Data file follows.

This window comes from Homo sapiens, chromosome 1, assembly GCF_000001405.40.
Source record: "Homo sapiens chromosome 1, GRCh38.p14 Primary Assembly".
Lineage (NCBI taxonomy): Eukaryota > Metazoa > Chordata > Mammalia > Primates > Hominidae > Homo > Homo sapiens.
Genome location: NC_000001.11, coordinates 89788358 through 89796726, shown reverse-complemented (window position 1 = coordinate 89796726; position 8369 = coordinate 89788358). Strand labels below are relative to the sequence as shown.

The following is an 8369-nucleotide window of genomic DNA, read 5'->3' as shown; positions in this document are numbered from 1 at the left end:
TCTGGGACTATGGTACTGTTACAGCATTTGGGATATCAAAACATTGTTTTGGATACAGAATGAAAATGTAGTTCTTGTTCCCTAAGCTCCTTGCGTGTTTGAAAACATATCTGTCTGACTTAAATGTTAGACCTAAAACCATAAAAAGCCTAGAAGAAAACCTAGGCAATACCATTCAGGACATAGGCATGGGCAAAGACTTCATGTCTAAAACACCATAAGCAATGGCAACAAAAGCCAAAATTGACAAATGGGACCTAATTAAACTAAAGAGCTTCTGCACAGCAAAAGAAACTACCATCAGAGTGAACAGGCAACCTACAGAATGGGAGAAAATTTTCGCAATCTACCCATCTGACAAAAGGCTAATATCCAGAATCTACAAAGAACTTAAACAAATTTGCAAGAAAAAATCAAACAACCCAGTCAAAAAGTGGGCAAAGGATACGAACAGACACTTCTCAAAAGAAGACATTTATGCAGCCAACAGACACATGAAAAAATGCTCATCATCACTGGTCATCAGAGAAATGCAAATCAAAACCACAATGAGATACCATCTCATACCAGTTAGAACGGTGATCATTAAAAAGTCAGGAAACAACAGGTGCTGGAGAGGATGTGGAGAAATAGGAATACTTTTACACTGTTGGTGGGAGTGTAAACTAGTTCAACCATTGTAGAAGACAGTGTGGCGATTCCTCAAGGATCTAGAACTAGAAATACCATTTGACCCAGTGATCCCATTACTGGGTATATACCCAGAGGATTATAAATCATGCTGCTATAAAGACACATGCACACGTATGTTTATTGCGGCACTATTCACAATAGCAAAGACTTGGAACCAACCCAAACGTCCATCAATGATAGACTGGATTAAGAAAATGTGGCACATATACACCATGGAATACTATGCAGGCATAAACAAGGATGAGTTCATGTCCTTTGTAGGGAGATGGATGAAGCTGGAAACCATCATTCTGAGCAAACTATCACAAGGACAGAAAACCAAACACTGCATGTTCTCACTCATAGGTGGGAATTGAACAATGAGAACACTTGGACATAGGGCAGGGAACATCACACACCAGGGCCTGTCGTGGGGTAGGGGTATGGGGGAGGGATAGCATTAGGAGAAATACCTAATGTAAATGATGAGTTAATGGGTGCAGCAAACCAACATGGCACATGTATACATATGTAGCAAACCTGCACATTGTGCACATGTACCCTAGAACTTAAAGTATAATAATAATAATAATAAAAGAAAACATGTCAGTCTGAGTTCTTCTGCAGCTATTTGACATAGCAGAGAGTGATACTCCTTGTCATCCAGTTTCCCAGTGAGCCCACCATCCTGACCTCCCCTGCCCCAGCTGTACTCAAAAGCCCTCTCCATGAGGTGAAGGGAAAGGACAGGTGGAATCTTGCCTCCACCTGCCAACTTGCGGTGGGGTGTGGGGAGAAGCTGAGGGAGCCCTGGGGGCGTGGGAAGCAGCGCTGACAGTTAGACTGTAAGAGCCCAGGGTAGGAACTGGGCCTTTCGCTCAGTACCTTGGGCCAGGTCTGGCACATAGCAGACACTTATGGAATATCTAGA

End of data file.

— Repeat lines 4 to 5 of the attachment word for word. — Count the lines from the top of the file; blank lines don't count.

Genome location: NC_000001.11, coordinates 89788358 through 89796726, shown reverse-complemented (window position 1 = coordinate 89796726; position 8369 = coordinate 89788358). Strand labels below are relative to the sequence as shown.

The following is an 8369-nucleotide window of genomic DNA, read 5'->3' as shown; positions in this document are numbered from 1 at the left end: